Monday, February 22, 2010
Some times, most of the time, I dread going home for visits.
Part of is that everyone treats me like I'm a slightly slow ten year old and I know I'm not. And part of it is that I have so few good memories from my mother's house. The few good ones I have are tainted.
My mother drives me crazy. I use to think I hated her. Now, she just makes me tired and depressed when I'm around her. I know (after years of therapy) that she doesn't mean to make me so hurt, crazed, angry, frustrated, tired, destructive. But just because she doesn't mean it, doesn't mean I don't suffer from her actions.
I feel like an animal in a trap when I'm around her. I just want to get away, anything I need to do to get away.
For days before and after wards, I'm emotionally uncertain, frazzled, easy to weep. My friends avoid my 'mom mood'.
And the town has too many places that make me sad.
The Super Quik gas station is where my nephew drove me on Christmas day because he wanted Freezee Pops and everything was closed. He'd been sick for over a year, on chemo. But damn, he made me laugh. I'd visit him either at home or the hospital and we'd talk and talk and talk. And laugh and laugh. Like me, he kept parts of himself private but I never felt separate from him.
As different as we were, we understood that about each other. He collapsed that Christmas night, never to wake up again. Dead at 27. He was five years younger than me. I miss him.
The house across the street is where my brother, Rickie, second wife lives. I see her there with her new husband, smoking and bbqing on her deck. Every front window of my mother's house faces that house.
The parking lot of the Elementary school is where he tried to teach me to drive a stick shift (without much success).
The drive-through was where he'd have me yell his orders into the box for him. They never could understand his speech impediment. Every beat up, rusty pick-up makes me think of him. He died at the age I am now. And he didn't die easy. He suffered.
The front room couch is where my brother, Eddie, use to tease me with ice-cream cups, it's where my mother told me he was dead. I remember. I had a chocolate chip cookie in my pocket, it was sunny but cool. My aunt picked me and my brother up at school. The sky was so blue. The house was so dark.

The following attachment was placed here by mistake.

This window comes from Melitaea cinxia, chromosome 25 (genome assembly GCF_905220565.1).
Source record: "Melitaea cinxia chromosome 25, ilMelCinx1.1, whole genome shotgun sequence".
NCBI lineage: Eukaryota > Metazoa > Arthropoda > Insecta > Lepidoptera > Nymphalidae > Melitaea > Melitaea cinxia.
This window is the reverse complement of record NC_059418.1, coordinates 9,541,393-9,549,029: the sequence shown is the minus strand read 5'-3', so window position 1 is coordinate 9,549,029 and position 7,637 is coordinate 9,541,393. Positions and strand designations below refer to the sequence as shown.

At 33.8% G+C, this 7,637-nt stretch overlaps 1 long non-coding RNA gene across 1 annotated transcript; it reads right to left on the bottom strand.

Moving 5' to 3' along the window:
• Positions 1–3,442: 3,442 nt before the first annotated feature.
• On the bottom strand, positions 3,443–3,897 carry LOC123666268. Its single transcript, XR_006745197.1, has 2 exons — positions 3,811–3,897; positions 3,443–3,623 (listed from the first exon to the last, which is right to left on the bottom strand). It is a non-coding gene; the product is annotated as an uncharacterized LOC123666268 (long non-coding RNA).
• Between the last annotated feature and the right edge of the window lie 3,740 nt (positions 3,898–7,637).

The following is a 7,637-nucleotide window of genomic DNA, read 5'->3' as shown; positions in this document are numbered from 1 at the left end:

He died quick. He was there and then gone. His funeral is one of my earliest memories.
The picture window is where my father lay in his hospital bed, eating cherry Popsicles when ever my mother left the room. His clothes are still in the bedroom closets. His fedora still hangs on the pegs. The couch is where he took his naps and watched CNN for hours on end.
My bedroom is the room my grandmother bled to death in, hemorrhaging to death in her sleep. She wore black rimmed 50's glasses and blue flowered dresses with gum boots. Her favorite meal was fried chicken and red creme soda. She chewed tobacco when she thought no one was watching.
Ever room in that house makes me sad.
The town makes me sad.
My mother makes me crazy.
My siblings make tired most of the time because they still treat me like I'm nine. And no, I can't just let it go. I've tried.
I just hate going down there. I hate the person I am there. I hate I'm so sad there. I hate how those people make me feel. Like I'm small, stupid, ugly, alone. Alone. I never feel so alone as I do when I'm there.
I'm glad to come back to my house.
My dirty, cluttered little house where the static in my head stops and I'm finally at peace if only for a little while.
Why I am telling you this? I'm not really. I'm just being eaten up with words, with memories, with tears and I want it out of my head so I'm pouring in the page. I need it out of me.